The CIA torture program reflected an official targeting of Muslim populations. Hate crimes against Muslims have increased dramatically since 2001. Islamophobia cannot be divorced from the government’s extraordinary rendition and torture program. The religion of the detainees was a critical factor that motivated those who perpetrated torture and the methods of torture that were used. Indeed, it was more than just a tactic used by some interrogators; it was policy. Conversely, progress toward torture accountability would help to reverse the prejudicial sentiment that has targeted Muslims.

Scott Roehm: Many people have heard about the CIA’s post-9/11 torture program. Very few know about the important role that North Carolina played in facilitating the CIA’s abuses. Can you tell us why that might be?

Professor Deborah Weissman: Efforts were made to shroud the entire CIA torture program in secrecy. It would appear that the government was unwilling to reveal the multiple aspects of the torture program, including the program and protocols of enforcing the disappearances (extraordinary rendition) of persons suspected of association with terrorism, a program with which North Carolina was involved. 

All aspects of the rendition program constituted a form of torture, cruel and degrading treatment in violation of international human rights law as well as federal and state laws. No aspect of the program could have been legally or morally justified, and thus, the government was motivated to hide it. The secrecy extended to the flights operated by Aero Contractors, a nominally private contractor which was and is headquartered in North Carolina and operated clandestinely in support of the torture program.  The Senate Select Committee on Intelligence 2014 report on the torture program excluded the extraordinary rendition flights from its study, exacerbating the lack of transparency about the program. 

State and local officials had no political will to investigate – a bipartisan problem that reflected bipartisan culpability and failure at the national level.

Small groups of citizens been trying to bring the facts of the extraordinary rendition and torture program to light, and have documented North Carolina’s involvement in the torture program. Grassroots efforts helped to establish the North Carolina Commission of Inquiry on Torture, a bipartisan effort that included experts from a range of fields and interests, produced a report detailing North Carolina’s involvement and has received local, national and international media attention.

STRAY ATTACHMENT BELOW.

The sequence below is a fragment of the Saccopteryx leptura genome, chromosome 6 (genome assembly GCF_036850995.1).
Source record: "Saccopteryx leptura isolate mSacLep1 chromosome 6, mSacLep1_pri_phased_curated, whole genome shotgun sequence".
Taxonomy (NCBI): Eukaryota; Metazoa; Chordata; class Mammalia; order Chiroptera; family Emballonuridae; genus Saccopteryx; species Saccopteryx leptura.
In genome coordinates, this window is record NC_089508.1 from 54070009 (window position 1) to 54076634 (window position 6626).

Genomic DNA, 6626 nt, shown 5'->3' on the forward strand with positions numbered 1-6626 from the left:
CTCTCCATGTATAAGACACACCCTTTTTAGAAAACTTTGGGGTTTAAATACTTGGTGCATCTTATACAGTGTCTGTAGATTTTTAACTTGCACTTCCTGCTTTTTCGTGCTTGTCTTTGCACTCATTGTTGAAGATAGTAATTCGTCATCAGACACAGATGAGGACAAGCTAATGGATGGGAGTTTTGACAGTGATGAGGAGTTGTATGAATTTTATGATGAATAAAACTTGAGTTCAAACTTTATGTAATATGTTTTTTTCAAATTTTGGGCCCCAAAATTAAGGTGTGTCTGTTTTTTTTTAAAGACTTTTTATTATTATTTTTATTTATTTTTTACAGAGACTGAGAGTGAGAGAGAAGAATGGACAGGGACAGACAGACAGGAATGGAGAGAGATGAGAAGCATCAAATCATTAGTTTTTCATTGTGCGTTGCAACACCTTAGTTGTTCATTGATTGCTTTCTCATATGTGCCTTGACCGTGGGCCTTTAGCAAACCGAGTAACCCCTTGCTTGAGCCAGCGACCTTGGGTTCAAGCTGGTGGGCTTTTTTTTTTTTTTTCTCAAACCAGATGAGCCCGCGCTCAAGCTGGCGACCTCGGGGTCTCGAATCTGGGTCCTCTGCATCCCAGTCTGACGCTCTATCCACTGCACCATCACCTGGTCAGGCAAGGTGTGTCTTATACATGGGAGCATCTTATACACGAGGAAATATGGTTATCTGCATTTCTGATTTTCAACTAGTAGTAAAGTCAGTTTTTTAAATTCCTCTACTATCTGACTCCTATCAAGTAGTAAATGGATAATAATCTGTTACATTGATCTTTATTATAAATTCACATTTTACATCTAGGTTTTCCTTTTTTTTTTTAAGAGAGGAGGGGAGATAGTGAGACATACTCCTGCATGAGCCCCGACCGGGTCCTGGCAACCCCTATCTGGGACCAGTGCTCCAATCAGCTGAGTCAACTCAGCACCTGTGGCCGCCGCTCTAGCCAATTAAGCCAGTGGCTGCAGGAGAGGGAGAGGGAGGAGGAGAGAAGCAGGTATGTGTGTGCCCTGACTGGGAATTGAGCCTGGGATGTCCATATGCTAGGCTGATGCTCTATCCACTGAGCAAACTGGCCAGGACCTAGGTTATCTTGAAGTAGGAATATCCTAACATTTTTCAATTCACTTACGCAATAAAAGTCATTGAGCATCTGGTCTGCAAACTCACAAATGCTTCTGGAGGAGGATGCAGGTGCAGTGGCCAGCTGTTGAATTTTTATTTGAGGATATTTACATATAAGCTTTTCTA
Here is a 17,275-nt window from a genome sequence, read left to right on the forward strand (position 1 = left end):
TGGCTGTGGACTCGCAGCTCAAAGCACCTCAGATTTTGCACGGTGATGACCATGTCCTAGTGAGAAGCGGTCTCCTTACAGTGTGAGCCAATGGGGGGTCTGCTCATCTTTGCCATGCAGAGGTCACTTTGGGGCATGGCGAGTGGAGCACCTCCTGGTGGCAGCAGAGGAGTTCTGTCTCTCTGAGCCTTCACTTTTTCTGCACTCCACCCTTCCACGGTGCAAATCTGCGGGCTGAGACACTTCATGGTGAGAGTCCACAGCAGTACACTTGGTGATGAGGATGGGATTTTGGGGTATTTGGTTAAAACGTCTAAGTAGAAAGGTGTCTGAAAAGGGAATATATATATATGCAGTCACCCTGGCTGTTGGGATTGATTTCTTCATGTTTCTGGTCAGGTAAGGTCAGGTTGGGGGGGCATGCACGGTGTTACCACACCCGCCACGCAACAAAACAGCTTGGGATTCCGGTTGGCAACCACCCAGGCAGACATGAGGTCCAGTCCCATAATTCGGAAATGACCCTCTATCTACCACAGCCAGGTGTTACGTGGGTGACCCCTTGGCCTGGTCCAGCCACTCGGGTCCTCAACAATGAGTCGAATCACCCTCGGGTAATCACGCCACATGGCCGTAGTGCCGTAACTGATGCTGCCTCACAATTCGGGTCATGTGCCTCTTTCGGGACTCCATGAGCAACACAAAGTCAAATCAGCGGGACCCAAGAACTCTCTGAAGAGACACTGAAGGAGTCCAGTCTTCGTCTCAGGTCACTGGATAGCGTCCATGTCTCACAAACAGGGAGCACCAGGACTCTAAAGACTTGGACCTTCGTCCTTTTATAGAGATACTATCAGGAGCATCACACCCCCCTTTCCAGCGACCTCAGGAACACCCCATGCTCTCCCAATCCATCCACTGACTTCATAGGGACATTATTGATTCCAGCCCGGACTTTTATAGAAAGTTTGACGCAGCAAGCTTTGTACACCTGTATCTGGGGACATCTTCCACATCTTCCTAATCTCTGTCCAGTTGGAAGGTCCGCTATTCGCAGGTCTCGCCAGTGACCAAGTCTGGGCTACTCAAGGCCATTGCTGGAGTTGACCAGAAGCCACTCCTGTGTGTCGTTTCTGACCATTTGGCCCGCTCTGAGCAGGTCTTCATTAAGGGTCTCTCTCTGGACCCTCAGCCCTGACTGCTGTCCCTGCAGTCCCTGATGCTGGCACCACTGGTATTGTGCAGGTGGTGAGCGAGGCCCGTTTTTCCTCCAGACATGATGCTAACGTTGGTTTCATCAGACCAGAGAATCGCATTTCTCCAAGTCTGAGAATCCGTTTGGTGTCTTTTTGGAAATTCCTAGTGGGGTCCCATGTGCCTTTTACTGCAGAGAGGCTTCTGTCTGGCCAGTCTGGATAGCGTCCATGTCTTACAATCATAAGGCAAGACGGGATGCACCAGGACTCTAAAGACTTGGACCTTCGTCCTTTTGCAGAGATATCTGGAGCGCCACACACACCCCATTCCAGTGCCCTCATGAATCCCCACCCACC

Scott Roehm: What can concerned citizens do to elevate public awareness about what we know and what we still don’t know? And how can they best push for accountability?

Professor Weissman: We hope that citizens will recognize the responsibilities of bystanders who have an obligation to call for and work toward meaningful measures of accountability and repair for the human rights violations by our government. Citizens should write to their elected officials about need for accountability and request that their Senator support the public release of Senate Select Committee on Intelligence report and urge their NC colleagues to read report.

The NC Commission report is available on the internet and provides a detailed overview of the CIA rendition program and the ways that clandestine activity was dependent, for example, on North Carolina state taxpayers. Concerned individuals can share the report with their book clubs, and faith-based and other community groups to which they belong. Documentaries have been produced focusing on North Carolina’s involvement in extraordinary rendition, for example, Field of Vision. Other documentaries reveal the challenges in providing legal representation to detainees in Guantánamo. A movie about the Senate Select Committee on Intelligence report on torture will be released later this year. Citizens can host screenings and review the NC Commission report as a way to provide education about the issues and strategize as to ways to engage in citizen accountability efforts.

Organizations which continue to work on the issue of torture need financial support. Donate to these organizations, for example, the Center for Victims of Torture and the NC Commission so that the work can continue and build. 

Scott Roehm: What should the public know about this panel, and why would you encourage them to attend?

Despite the challenges victims and human rights advocates continue to face in efforts to obtain accountability, we continue to invoke human rights laws and norms as a means to repair the damage done to torture victims, to our nation, to our state, and to ourselves as citizens.

Eleanor Roosevelt’s famous invocation of the importance of the local to human rights implementation is pertinent here:  At an address at a United Nations Ceremony in March of 1958 she stated, “Where, after all, do universal rights begin? In small places, close to home-- so close and so small that they cannot be seen on any maps of the world. . . . Unless these rights have meaning there, they have little meaning anywhere. Without concerned citizen action to uphold them close to home, we shall look in vain for progress in the larger world.”

To that end we hope to create networks of concerned citizens who want to contribute to the efforts to bring an end to the policies and practices of torture and to provide reparations to victims of torture.